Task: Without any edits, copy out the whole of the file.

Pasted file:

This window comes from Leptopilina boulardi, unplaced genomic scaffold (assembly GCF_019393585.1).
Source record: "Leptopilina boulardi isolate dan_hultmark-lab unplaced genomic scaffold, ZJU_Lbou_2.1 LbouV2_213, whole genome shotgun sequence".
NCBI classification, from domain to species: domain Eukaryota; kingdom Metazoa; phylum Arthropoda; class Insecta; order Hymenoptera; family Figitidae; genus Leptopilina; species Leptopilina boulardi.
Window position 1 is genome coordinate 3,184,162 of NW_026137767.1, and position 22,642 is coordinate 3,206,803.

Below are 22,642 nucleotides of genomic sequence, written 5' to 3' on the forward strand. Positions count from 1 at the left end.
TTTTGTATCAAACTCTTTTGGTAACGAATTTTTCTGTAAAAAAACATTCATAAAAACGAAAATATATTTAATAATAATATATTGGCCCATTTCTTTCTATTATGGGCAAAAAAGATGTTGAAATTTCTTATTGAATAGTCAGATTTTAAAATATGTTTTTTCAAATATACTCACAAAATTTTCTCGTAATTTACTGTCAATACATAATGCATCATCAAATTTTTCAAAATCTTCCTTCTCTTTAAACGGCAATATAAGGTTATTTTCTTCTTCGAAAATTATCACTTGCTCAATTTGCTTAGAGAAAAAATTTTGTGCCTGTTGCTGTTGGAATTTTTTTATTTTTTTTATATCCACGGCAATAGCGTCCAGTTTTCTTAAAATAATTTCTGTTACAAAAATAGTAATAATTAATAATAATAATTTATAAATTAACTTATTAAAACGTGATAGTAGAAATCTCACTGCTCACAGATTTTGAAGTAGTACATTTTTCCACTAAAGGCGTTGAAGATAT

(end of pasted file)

This window comes from Leptopilina boulardi, unplaced genomic scaffold (assembly GCF_019393585.1).
Source record: "Leptopilina boulardi isolate dan_hultmark-lab unplaced genomic scaffold, ZJU_Lbou_2.1 LbouV2_213, whole genome shotgun sequence".
NCBI classification, from domain to species: domain Eukaryota; kingdom Metazoa; phylum Arthropoda; class Insecta; order Hymenoptera; family Figitidae; genus Leptopilina; species Leptopilina boulardi.
Window position 1 is genome coordinate 3,184,162 of NW_026137767.1, and position 22,642 is coordinate 3,206,803.

Below are 22,642 nucleotides of genomic sequence, written 5' to 3' on the forward strand. Positions count from 1 at the left end.
TTTTGTATCAAACTCTTTTGGTAACGAATTTTTCTGTAAAAAAACATTCATAAAAACGAAAATATATTTAATAATAATATATTGGCCCATTTCTTTCTATTATGGGCAAAAAAGATGTTGAAATTTCTTATTGAATAGTCAGATTTTAAAATATGTTTTTTCAAATATACTCACAAAATTTTCTCGTAATTTACTGTCAATACATAATGCATCATCAAATTTTTCAAAATCTTCCTTCTCTTTAAACGGCAATATAAGGTTATTTTCTTCTTCGAAAATTATCACTTGCTCAATTTGCTTAGAGAAAAAATTTTGTGCCTGTTGCTGTTGGAATTTTTTTATTTTTTTTATATCCACGGCAATAGCGTCCAGTTTTCTTAAAATAATTTCTGTTACAAAAATAGTAATAATTAATAATAATAATTTATAAATTAACTTATTAAAACGTGATAGTAGAAATCTCACTGCTCACAGATTTTGAAGTAGTACATTTTTCCACTAAAGGCGTTGAAGATAT